25 July 2017

The skyline is becoming a ragged row

Old William Reave [sic.], an old whaler who died here last year, made Port Nicholson early in 1839, and carried a clear view of the scene to his deathbed. In an interview he said: 'Wellington or, I should say, what is now Wellington, was the first port made; and a pretty spot it was, with the native bush extending like a soft cloak of green from the hill-tops to the water, with only a few insignificant clearings round the Maori settlements of Pipitea and Te Aro'. So gracefully described in a few words, the picture is a perfect one. The aesthetic will sigh 'Heigh-ho!' at the change. The soft green cloak has disappeared entirely from the foreground, the shelving hills have, in the transforming process, been disguised as 'cuttings', the waving raupo flat of Te Aro is a stewpan of houses reeking with humanity, and where the rata and the tree fern waved and curtsied in the breeze, house-seed, flung from below, has taken root and thrived marvellously, until the skyline is becoming a ragged row of house-tops instead of the graceful line of the mountain ridge. Wellington has grown! The exclamation is a general one from those who have been away from the place any time, and nothing is more prosaically true. It has.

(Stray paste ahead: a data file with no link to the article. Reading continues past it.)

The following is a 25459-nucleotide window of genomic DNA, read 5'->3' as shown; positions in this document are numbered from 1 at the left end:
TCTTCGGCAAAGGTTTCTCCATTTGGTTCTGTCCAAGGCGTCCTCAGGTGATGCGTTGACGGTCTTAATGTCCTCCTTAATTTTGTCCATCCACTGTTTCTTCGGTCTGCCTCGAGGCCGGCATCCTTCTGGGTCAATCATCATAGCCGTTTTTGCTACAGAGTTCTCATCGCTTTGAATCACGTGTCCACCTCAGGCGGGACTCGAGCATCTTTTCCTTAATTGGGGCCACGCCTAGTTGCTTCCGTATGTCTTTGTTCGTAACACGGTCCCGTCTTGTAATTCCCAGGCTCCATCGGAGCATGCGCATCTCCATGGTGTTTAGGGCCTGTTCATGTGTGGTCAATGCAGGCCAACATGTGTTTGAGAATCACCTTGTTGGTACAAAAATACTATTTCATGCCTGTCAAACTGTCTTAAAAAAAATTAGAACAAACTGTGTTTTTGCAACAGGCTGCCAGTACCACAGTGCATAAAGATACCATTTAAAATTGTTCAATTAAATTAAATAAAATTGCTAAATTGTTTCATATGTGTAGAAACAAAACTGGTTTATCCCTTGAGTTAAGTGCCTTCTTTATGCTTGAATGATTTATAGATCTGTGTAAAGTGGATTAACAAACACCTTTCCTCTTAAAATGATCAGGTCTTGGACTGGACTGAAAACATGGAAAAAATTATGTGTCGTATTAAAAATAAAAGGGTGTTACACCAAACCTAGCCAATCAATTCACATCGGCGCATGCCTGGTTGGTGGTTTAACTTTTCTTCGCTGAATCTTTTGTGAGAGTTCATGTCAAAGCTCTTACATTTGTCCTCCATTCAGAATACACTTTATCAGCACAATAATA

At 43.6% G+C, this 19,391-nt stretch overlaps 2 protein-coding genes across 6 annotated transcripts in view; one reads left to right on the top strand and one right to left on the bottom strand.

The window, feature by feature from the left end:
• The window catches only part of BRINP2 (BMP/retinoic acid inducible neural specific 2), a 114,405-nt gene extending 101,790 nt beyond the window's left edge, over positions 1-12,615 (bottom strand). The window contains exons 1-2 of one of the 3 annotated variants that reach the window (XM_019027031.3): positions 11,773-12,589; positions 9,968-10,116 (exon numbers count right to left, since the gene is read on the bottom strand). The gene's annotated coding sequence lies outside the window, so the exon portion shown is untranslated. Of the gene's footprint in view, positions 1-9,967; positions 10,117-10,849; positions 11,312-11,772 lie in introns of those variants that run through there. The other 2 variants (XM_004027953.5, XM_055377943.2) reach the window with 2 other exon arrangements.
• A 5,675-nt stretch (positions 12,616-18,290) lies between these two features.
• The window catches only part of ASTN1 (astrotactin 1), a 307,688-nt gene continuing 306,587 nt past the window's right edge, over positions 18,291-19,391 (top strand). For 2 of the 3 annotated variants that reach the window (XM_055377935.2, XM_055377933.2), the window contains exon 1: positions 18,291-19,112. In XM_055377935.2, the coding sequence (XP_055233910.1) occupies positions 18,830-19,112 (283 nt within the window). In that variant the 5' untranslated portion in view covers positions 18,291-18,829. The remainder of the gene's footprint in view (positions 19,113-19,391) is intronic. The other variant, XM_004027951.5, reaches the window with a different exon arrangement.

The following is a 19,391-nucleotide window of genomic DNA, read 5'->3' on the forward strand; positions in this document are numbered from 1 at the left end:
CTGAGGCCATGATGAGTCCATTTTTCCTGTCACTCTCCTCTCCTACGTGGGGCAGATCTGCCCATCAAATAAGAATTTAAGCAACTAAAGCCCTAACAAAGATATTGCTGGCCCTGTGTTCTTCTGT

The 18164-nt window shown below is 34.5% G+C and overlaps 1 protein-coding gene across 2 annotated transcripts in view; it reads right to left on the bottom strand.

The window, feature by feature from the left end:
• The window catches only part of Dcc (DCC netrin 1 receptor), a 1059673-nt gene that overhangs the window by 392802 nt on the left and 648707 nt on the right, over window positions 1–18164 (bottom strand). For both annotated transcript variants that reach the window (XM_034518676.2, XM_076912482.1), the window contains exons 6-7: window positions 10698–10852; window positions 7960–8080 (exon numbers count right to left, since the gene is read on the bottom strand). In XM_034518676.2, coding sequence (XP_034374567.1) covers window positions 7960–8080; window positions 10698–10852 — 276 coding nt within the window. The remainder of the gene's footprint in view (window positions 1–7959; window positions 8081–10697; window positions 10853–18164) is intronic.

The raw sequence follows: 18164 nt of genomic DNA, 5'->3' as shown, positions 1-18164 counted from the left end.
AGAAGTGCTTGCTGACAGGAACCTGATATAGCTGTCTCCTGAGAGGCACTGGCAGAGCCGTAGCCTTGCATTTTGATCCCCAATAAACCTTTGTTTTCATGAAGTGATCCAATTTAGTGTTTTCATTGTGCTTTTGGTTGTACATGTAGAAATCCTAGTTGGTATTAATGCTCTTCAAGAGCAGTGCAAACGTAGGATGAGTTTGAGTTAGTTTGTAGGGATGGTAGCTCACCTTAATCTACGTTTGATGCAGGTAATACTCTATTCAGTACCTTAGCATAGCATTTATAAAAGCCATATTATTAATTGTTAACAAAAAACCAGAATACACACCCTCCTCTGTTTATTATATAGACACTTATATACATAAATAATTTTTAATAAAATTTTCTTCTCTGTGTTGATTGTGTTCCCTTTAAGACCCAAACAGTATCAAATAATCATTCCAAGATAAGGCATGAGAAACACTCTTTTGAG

- Dominion, 26 September 1907, quoted in Pat Lawlor, More Wellington Days, 1962, p.134.

[The Dominion being quoted is the very first edition of that newspaper, which since its merger with the Evening Post in 2002 has been published as the Dominion Post]
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